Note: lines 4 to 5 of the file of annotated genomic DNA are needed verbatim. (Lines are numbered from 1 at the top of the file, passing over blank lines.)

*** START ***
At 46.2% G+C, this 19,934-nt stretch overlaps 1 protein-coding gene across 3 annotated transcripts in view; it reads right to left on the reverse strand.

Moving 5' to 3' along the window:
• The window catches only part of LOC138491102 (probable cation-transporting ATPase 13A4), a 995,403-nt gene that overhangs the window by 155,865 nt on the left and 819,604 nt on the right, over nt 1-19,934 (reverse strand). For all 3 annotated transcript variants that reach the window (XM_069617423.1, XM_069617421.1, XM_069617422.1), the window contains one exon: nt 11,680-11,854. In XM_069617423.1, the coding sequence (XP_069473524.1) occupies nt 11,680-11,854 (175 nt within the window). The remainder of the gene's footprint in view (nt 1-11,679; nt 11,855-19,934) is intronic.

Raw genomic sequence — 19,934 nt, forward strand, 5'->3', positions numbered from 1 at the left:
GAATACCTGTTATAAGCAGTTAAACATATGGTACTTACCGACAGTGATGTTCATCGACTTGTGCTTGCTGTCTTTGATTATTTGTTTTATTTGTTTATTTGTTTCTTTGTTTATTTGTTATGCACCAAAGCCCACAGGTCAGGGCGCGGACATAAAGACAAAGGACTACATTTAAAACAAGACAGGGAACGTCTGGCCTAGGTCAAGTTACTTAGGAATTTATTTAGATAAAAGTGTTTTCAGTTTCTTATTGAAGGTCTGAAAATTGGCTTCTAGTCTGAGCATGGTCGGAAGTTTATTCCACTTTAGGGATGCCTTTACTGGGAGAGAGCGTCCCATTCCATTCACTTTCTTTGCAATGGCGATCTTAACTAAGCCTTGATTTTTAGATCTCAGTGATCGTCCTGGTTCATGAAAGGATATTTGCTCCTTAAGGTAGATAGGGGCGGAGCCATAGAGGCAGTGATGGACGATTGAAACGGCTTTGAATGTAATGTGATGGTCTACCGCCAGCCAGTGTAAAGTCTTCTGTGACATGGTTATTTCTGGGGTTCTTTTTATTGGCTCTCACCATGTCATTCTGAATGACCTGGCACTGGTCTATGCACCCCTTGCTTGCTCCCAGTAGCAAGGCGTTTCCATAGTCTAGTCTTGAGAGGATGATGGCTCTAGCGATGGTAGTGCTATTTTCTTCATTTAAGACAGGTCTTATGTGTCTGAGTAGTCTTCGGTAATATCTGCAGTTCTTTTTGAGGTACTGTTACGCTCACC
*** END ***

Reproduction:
Raw genomic sequence — 19,934 nt, forward strand, 5'->3', positions numbered from 1 at the left:
GAATACCTGTTATAAGCAGTTAAACATATGGTACTTACCGACAGTGATGTTCATCGACTTGTGCTTGCTGTCTTTGATTATTTGTTTTATTTGTTTATTTGTTTCTTTGTTTATTTGTTATGCACCAAAGCCCACAGGTCAGGGCGCGGACATAAAGACAAAGGACTACATTTAAAACAAGACAGGGAACGTCTGGCCTAGGTCAAGTTACTTAGGAATTTATTTAGATAAAAGTGTTTTCAGTTTCTTATTGAAGGTCTGAAAATTGGCTTCTAGTCTGAGCATGGTCGGAAGTTTATTCCACTTTAGGGATGCCTTTACTGGGAGAGAGCGTCCCATTCCATTCACTTTCTTTGCAATGGCGATCTTAACTAAGCCTTGATTTTTAGATCTCAGTGATCGTCCTGGTTCATGAAAGGATATTTGCTCCTTAAGGTAGATAGGGGCGGAGCCATAGAGGCAGTGATGGACGATTGAAACGGCTTTGAATGTAATGTGATGGTCTACCGCCAGCCAGTGTAAAGTCTTCTGTGACATGGTTATTTCTGGGGTTCTTTTTATTGGCTCTCACCATGTCATTCTGAATGACCTGGCACTGGTCTATGCACCCCTTGCTTGCTCCCAGTAGCAAGGCGTTTCCATAGTCTAGTCTTGAGAGGATGATGGCTCTAGCGATGGTAGTGCTATTTTCTTCATTTAAGACAGGTCTTATGTGTCTGAGTAGTCTTCGGTAATATCTGCAGTTCTTTTTGAGGTACTGTTACGCTCACC